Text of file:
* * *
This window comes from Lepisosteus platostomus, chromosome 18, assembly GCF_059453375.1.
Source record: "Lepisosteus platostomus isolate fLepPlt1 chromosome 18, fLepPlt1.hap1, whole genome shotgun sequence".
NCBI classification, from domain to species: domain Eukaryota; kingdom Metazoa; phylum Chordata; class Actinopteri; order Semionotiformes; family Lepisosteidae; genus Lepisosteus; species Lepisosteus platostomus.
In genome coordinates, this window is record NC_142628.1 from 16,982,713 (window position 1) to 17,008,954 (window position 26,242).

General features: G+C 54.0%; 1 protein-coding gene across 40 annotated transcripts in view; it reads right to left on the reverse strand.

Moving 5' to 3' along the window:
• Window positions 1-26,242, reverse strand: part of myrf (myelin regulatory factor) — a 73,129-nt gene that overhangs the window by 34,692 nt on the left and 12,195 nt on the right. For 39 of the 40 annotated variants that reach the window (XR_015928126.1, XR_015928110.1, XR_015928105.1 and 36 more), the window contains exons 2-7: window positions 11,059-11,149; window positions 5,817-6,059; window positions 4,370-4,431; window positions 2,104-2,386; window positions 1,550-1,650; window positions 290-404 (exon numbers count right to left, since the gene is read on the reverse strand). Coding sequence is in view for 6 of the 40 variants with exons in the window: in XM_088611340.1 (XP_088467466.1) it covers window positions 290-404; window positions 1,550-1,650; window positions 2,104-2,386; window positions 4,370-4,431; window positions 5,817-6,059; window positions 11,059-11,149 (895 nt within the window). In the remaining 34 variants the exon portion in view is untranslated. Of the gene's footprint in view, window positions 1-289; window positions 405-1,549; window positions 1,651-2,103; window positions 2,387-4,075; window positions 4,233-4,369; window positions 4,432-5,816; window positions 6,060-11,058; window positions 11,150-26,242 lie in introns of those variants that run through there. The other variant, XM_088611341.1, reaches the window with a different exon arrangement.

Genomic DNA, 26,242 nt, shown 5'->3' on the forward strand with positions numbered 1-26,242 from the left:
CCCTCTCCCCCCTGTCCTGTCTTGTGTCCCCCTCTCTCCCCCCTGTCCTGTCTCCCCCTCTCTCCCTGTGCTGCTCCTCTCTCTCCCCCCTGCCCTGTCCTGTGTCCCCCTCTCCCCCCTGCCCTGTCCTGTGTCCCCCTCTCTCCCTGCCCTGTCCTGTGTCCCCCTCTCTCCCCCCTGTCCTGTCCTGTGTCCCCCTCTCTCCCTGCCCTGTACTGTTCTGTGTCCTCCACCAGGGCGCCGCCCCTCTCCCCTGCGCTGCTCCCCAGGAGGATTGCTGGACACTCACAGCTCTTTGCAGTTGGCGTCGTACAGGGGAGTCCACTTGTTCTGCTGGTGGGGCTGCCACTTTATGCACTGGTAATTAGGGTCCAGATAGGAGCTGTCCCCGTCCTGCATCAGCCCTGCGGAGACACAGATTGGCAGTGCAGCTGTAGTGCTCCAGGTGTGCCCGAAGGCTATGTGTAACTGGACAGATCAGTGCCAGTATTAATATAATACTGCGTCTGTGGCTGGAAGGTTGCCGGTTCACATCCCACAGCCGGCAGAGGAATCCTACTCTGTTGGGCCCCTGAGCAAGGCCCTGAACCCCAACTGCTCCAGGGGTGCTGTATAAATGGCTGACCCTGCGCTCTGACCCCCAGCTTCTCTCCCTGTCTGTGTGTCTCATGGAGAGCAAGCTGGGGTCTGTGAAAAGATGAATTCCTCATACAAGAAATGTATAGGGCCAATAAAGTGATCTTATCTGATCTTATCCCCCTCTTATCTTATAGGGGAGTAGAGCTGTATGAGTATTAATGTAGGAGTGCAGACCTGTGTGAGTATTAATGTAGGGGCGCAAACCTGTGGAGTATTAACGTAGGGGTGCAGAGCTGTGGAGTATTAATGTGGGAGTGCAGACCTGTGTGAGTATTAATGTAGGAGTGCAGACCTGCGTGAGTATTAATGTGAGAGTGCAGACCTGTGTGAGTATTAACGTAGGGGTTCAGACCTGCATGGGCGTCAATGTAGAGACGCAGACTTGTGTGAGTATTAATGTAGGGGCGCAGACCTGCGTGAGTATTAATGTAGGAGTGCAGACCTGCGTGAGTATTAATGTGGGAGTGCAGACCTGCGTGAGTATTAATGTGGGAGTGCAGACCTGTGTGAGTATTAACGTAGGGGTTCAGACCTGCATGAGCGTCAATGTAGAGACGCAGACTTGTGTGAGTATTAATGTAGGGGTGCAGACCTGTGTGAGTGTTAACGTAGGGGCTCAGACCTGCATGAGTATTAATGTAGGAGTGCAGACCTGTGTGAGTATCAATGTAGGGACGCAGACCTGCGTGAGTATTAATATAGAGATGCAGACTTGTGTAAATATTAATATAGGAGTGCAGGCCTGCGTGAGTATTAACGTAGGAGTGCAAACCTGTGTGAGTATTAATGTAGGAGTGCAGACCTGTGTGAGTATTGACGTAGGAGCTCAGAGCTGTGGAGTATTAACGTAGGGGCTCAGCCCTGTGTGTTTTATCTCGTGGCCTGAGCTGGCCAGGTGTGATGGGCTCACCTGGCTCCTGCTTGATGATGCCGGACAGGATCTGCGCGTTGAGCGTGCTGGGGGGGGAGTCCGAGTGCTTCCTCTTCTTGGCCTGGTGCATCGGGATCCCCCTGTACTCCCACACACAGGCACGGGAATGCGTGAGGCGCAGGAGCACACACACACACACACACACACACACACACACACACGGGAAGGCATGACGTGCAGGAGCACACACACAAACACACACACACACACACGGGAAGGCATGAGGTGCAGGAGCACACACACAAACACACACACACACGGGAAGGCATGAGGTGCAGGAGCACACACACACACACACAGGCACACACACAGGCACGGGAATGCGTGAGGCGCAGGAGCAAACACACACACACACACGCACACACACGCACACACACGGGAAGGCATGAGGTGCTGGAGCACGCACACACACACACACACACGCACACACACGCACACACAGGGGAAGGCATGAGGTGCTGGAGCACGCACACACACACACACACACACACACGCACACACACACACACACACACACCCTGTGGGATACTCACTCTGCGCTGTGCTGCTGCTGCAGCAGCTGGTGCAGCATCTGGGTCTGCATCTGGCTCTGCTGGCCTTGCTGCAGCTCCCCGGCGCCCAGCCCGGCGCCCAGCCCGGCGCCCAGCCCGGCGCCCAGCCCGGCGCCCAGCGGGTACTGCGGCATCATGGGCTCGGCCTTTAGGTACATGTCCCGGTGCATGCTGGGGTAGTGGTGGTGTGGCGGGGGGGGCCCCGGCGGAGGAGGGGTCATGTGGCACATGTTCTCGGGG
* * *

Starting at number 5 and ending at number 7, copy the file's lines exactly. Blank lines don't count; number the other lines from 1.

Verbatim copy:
General features: G+C 54.0%; 1 protein-coding gene across 40 annotated transcripts in view; it reads right to left on the reverse strand.

Moving 5' to 3' along the window:
• Window positions 1-26,242, reverse strand: part of myrf (myelin regulatory factor) — a 73,129-nt gene that overhangs the window by 34,692 nt on the left and 12,195 nt on the right. For 39 of the 40 annotated variants that reach the window (XR_015928126.1, XR_015928110.1, XR_015928105.1 and 36 more), the window contains exons 2-7: window positions 11,059-11,149; window positions 5,817-6,059; window positions 4,370-4,431; window positions 2,104-2,386; window positions 1,550-1,650; window positions 290-404 (exon numbers count right to left, since the gene is read on the reverse strand). Coding sequence is in view for 6 of the 40 variants with exons in the window: in XM_088611340.1 (XP_088467466.1) it covers window positions 290-404; window positions 1,550-1,650; window positions 2,104-2,386; window positions 4,370-4,431; window positions 5,817-6,059; window positions 11,059-11,149 (895 nt within the window). In the remaining 34 variants the exon portion in view is untranslated. Of the gene's footprint in view, window positions 1-289; window positions 405-1,549; window positions 1,651-2,103; window positions 2,387-4,075; window positions 4,233-4,369; window positions 4,432-5,816; window positions 6,060-11,058; window positions 11,150-26,242 lie in introns of those variants that run through there. The other variant, XM_088611341.1, reaches the window with a different exon arrangement.